The Cognitive Shift, or 18th Century SHIFTS,
WHAT I KNOW AND HOW I LEARNED IT
© Sharon Ann Burnston 2005, 2010, 2012, 2013, 2017

Introduction
Choosing Suitable Materials
Cut and Construction
Custom Fitting Your Shift
Shift Neckline Woes
Sewing the Shift
Stroke Gathers
Ruffles
Monogramming A Shift
FAQs
Replica Shift

MONOGRAMMING A SHIFT

While not every surviving 18th century shift was marked with initials, many were, and it's a nice, period-correct way to personalize yours. Since all 18th c. shifts look more or less alike, it was useful to mark them with the owner's initials, and sometimes with a number. When a number accompanied the initials, it was there to distinguish each shift in a set from its mates.

Through the 18th c., the monogram was worked in cross-stitch in black silk thread at the center-front, just below the neckline of the shift. This remains fairly consistent until the end of the century. Around 1800, the style of monogramming trends towards the use of red cotton thread, still worked in cross-stitch at the CF neck.

The cross stitches were worked in a single strand of 2-ply thread, and each cross stitch covered two threads across and two threads up and down. The letters of the cross-stitch or "marking stitch" alphabets varied in some details.

Here is an alphabet and numbers as printed in The Family's Best Companion, which was included as part of The Instructor, or Young Man's Best Companion, by George Fisher, London 1763, pp 361-362. (Thank you to Ruth Hodges for finding it!)

The best way to view the referenced pages is to use the left and right arrows at the top right of the viewer.



In the interest of making these easier to read, here they are right side up!





However these are not necessarily the usual form of the letters seen on surviving underwear and marking samplers in America. So I have compiled for you one typical American marking-stitch alphabet which is suitable to the last quarter of the 18th century. It is derived from a variety of "marking stitch" samplers which were worked by New England school girls c. 1770-1800 to help them learn this useful household skill.



Click images for full size view.

    

In this alphabet, you will notice that J and U are missing; they were apparently regarded as variants of I and V respectively, so that if there were a person named Jane Underhill, she would have marked her shift with "I V". J and U as we know them are present in the English 1763 alphabet chart, but they do not make their appearance in American marking stitch samplers until about 1800. You will also notice that M, N, Q, and a few of the other letters retain a somewhat archaic form. This is how they appear in the American samplers and on American underwear, but you may use a more modern letter style as seen on Fisher's chart if you wish.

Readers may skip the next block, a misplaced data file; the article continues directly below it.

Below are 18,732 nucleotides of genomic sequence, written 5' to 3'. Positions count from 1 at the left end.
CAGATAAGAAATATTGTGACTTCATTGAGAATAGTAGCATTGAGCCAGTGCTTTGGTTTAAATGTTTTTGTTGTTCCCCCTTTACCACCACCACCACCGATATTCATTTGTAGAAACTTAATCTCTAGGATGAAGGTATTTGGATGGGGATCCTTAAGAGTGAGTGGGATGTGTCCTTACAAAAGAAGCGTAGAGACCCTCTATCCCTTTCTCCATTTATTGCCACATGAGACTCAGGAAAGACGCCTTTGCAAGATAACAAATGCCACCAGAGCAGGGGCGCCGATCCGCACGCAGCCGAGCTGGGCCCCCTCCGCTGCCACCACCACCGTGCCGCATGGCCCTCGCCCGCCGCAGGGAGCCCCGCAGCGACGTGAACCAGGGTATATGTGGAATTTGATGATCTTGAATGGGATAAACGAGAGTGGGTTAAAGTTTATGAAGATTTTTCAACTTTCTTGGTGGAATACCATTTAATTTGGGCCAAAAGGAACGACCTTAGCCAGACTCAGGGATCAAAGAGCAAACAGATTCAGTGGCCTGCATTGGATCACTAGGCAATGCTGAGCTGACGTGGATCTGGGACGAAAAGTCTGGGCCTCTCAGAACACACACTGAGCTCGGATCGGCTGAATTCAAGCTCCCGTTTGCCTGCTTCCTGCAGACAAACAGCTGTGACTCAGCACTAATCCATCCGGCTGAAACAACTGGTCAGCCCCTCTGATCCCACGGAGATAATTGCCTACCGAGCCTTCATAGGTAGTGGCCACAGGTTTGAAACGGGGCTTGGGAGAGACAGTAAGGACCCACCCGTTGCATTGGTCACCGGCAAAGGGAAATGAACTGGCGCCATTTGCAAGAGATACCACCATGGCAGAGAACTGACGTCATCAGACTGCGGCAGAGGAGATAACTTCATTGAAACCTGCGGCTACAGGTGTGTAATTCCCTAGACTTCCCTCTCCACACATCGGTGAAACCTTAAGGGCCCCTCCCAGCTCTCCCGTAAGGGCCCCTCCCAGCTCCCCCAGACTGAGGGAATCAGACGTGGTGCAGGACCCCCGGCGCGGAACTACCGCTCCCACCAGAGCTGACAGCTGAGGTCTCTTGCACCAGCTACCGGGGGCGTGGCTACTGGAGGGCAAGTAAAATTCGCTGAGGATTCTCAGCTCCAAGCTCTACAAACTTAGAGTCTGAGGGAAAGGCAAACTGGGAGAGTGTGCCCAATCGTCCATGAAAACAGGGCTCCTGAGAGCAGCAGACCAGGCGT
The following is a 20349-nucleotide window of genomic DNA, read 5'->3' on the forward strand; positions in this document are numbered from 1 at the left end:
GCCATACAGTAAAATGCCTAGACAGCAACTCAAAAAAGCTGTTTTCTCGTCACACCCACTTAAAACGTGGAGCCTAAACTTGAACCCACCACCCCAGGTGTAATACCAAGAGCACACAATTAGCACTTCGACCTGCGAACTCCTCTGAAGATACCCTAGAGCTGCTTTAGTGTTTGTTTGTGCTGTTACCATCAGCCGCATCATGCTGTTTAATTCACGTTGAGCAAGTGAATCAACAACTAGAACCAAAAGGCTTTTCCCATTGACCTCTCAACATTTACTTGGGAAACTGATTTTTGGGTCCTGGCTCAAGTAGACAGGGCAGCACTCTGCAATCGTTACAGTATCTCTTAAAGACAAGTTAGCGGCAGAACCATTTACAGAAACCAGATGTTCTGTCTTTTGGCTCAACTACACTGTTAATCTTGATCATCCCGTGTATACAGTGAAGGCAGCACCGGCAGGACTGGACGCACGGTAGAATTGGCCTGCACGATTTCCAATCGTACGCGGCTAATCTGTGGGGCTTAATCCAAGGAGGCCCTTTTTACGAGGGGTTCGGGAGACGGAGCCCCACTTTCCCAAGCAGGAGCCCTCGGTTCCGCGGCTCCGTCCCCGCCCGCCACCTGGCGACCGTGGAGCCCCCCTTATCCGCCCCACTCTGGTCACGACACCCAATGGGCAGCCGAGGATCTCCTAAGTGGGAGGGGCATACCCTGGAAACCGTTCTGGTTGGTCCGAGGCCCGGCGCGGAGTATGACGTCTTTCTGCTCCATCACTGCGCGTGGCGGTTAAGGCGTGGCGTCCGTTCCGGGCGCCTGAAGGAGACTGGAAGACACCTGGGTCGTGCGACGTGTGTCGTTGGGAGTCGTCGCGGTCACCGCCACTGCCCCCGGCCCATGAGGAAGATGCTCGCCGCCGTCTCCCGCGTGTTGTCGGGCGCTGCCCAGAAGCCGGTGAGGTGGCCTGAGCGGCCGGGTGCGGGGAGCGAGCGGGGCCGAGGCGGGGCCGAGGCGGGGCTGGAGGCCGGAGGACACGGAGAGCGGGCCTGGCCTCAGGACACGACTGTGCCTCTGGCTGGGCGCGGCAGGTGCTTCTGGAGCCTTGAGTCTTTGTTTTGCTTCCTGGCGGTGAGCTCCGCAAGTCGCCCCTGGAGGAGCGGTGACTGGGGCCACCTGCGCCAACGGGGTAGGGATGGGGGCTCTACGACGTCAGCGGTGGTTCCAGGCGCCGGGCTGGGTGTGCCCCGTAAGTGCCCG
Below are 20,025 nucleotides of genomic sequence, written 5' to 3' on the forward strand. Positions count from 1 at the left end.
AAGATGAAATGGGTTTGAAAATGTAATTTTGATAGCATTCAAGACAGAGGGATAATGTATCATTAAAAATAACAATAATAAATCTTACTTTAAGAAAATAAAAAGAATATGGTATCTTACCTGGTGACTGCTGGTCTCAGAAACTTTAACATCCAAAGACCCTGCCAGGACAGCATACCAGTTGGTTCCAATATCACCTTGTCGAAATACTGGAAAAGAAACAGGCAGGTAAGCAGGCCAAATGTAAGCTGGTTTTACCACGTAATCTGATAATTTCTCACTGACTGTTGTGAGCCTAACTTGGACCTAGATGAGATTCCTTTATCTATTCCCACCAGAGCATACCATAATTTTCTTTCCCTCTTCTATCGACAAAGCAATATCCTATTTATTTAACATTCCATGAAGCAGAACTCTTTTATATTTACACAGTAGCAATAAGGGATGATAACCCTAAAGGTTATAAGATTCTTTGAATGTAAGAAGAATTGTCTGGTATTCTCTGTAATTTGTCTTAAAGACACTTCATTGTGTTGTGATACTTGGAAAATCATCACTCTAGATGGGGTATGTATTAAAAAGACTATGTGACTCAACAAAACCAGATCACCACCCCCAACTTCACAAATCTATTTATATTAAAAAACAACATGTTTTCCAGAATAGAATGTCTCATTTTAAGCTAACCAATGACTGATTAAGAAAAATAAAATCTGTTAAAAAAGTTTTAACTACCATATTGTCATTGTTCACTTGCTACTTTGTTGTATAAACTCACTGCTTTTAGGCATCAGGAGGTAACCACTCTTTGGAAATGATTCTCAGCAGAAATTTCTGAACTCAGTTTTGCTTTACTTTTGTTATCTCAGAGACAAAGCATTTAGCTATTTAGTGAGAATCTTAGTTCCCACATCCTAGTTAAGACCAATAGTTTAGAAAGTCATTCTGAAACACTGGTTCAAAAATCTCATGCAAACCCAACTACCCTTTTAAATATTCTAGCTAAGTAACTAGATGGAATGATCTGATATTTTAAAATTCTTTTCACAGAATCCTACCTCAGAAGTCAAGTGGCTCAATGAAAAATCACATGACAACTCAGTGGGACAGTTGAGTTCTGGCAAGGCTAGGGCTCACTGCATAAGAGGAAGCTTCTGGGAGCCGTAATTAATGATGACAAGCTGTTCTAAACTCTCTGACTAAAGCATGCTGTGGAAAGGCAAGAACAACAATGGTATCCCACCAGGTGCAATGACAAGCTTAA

Closeup of monogram on 1752 CT shift, worked in black silk thread, now oxidized to brown.


Here is an online example:
Sampler; Rhode Island, 1791, Alphabet Bands, Center House Scene with Couple, 12 inch

When you embroider initials on your own shift, you will need to choose a thread that is compatible with the thread count and thickness that your fabric is woven from. This could be anything from silk sewing thread for a very fine linen, up to buttonhole twist if your shift body is very coarse. You won't need much, maybe a yard or so for each letter or number. The ideal would be a vegetable dyed black two-ply silk, and that is actually available. Here is one possibility, from Aurora Silk, that Lauren Walker suggested to me.

http://www.aurorasilk.com/silk_yarns/fine_2-ply.html

However, it comes in 1000 yard skeins, which will allow you to monogram about 300 or more shifts or shirts. If you don't plan to make that many, and can't find another nine or ten friends who'd like to split the skein with you, then here's another option, vegetable dyed silk embroidery floss from Treenway Silks (suggested by Ruth Hodges); it's their Harmony floss in a very dark gray. It comes in a more manageable 10 yard skein, and you can split it to use as many or as few strands as suit the weave of your fabric.

http://www.treenwaysilks.com/product.php?product=1673


ONE LAST THOUGHT, DATING BY MONOGRAMS

One of the things I was able to notice after I had examined a sufficient number of original shifts is that where and how the marking is placed was another feature that changed in a consistent pattern over time. Through the 18th c., the monogram was worked in cross-stitch in black silk thread at the center-front, just below the neckline of the shift. This remains fairly consistent until the end of the century. Around 1800, the style of monogramming trends towards red cotton thread, still worked in cross-stitch at the CF neck. Subsequently, in the early 1800's, some people are marking their shifts in black ink, on one side of the body approximately where the gore begins, and often with the owner's full name written in script. Other people are still embroidering monograms in red cotton, but now these are worked in satin stitch and the letters are in a script or blackletter style. I am still working to refine more precisely the dates at which these changes occur. But already I am finding this relative chronology of shift marking styles to be a useful aid in dating shifts, especially when used in combination with the stylistic changes in sleeve shape and neckline shape. It is also useful when attempting to date the simple shifts which come out of 19th c. Pennsylvania rural communities and similar places, and which are sometimes misdated as 18th c. garments.



Introduction
Choosing Suitable Materials
Cut and Construction
Custom Fitting Your Shift
Shift Neckline Woes
Sewing the Shift
Stroke Gathers
Ruffles
Monogramming A Shift
FAQs
Replica Shift

Home
Home


Website Copyright © 2002 - 2017 by Sharon Ann Burnston
Web site designed by Sandy Cheney